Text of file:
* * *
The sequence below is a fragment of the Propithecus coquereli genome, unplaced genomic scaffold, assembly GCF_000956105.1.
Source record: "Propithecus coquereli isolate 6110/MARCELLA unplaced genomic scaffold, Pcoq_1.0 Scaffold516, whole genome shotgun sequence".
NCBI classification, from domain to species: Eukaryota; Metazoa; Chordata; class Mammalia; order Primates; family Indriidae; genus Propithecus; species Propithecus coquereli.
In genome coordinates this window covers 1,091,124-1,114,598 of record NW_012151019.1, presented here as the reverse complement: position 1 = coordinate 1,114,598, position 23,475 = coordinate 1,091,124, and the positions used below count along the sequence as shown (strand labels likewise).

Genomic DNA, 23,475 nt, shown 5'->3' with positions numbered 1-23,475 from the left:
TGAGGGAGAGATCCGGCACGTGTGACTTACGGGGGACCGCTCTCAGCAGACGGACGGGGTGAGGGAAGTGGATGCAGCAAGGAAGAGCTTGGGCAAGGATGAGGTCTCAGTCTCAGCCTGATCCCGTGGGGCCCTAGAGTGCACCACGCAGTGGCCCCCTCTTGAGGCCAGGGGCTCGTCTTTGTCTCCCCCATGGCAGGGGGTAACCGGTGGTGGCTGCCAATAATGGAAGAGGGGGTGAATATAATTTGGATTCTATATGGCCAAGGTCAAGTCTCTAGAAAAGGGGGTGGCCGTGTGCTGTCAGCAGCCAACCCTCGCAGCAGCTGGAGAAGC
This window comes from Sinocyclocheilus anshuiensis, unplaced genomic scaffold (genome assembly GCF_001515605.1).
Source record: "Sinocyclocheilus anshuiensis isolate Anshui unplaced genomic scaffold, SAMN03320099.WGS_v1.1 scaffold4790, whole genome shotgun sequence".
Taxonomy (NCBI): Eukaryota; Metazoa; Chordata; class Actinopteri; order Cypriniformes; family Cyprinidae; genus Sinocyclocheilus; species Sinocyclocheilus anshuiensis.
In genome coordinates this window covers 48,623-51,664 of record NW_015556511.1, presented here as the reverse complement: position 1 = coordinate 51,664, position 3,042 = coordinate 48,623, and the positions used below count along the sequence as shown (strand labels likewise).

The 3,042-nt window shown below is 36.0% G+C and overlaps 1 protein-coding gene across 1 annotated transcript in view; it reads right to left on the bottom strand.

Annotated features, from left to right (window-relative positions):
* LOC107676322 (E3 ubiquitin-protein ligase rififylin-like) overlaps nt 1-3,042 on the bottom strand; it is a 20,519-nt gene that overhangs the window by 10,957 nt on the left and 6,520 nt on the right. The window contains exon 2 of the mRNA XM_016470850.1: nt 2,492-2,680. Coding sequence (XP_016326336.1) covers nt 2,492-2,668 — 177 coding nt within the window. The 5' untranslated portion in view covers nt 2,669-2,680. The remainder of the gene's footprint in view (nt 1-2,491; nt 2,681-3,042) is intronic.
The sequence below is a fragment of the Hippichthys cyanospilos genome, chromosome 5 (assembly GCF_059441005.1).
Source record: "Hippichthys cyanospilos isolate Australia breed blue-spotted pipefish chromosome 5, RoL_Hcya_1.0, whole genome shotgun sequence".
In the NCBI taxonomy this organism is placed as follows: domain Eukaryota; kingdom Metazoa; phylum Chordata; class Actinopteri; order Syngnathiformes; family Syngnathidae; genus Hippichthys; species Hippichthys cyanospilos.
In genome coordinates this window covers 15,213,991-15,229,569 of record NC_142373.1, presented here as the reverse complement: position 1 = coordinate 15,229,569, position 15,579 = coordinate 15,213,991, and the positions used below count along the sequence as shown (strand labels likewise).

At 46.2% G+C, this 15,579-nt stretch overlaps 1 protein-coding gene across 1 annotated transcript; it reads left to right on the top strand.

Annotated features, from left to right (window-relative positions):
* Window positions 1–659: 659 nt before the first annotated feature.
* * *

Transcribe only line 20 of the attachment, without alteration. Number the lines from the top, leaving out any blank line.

* Window positions 1–659: 659 nt before the first annotated feature.